The curse of freelance

In which I write a nasty letter to San Diego’s Office of Small Business after they absurdly demanded back taxes and fees for my tiny amount of freelance writing income…

Dear Meredith Dibden Brown:

Yesterday, I received a letter from you (at the Office of Small Business) informing me that I had to register my “business” with the City of San Diego, pay a $34 yearly fee to be registered with the City, pay an unexplained $17 fee for “zoning,” and pay $250.84 in late fees for not having registered for the three years previously. I am writing to complain about the City’s unethical behavior and to demand that all late fees be removed from my bill.

As ridiculous as it is that I have to pay $34 so that I may be allowed to earn a couple thousand dollars a year as a freelance writer and editor – yes, I’m taxed before I even earn a dime — I understand that the City’s coffers are empty after decades of incompetence and mismanagement, and someone has to pay! Why not force the victims of said incompetence and mismanagement?

That said, never informing self-employed residents that they had to register with the City and then using that lack of knowledge as way to force them to accrue late fees for three years is a gross abuse of taxation power. It is unethical and unconscionable.

I have lived in San Diego for nearly four years. I have paid my California taxes every year. I have declared myself as self-employed each year. When I called your office and asked why I was only informed now that I was supposed to register in 2006, I was told it was because the City only bothered to look for the information now. So, I am paying $250.84 because the City could not be bothered to ask the State who was declaring themselves self-employed and then to cross-reference those names with the City’s registry and then to inform those un-registered persons in a timely fashion that they owed registration fees. I am paying late fees because the City is incompetent in its collection of taxes.

Speaking of incompetence, the letter that you sent to me claims that San Diego Municipal Code §31.0110 “requires all business within its City limits to obtain a Business Tax Certificate.” This is not true. §31.0110 defines the terms of the code concerning Business Taxes. §31.0121 is the section of the code that “requires all business within its City limits to obtain a Business Tax Certificate.”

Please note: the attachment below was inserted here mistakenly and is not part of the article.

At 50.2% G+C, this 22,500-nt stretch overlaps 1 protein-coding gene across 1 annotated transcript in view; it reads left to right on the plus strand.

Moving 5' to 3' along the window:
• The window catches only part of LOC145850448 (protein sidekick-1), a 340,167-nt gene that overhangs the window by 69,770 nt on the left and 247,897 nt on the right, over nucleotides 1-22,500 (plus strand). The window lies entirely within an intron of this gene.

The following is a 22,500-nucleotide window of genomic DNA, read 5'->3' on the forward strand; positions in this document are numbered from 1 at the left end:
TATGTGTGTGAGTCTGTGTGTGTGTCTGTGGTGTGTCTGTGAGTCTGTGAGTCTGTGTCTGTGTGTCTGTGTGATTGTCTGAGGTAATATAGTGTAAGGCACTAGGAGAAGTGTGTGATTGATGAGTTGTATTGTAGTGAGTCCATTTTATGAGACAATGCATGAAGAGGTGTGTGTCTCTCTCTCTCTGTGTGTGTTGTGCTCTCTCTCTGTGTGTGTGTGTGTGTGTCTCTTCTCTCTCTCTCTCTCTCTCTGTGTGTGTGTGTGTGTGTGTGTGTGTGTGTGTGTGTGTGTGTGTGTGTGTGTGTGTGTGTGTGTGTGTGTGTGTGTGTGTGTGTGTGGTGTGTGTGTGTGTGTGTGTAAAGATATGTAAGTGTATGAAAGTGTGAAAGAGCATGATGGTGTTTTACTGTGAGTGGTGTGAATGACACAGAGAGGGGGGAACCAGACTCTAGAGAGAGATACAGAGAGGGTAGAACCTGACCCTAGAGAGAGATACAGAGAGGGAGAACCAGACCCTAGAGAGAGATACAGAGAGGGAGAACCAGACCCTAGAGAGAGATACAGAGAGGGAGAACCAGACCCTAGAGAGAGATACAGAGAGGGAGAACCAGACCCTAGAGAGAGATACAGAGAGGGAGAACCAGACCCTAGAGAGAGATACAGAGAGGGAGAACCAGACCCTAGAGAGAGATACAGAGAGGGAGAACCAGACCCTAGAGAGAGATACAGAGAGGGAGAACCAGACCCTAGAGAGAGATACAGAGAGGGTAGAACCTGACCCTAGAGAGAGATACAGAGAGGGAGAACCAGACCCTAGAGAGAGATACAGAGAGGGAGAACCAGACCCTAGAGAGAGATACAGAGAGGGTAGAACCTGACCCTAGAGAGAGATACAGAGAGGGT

I would appreciate your swift response.


Theodore K. Gideonse

Councilmember Sherri Lightner
Mayor Jerry Sanders
City Attorney Jan Goldsmith

UPDATE: This blog post was twittered by none other than the local government editor of The San Diego Union-Tribune. He referenced Carl DeMaio’s opposition to the way the City is dealing with the tax, so I forwarded my letter to DeMaio. DeMaio wrote back within a couple days to say that he was hoping to create an amnesty program or make really small businesses, like mine, exempt. And: “You shouldn’t be fined for not knowing you need to register.” Lightner’s assistant wrote back to say they were looking into it.

I finally received an email back from the Office of Small Business last week. It was, to say the least, defensive. Here it is in its entirety:

Dear Mr. Gideonse:

Thank you for contacting the Office of the City Treasurer.

Section 31.0135 of the San Diego Municipal Code (SDMC) states:

The City Treasurer is not required to send a notice or bill to any person subject to the provisions of this Article, and the failure to send such notice or bill shall not affect the validity of any fee or penalty due hereunder, or the duty of such person to pay required taxes.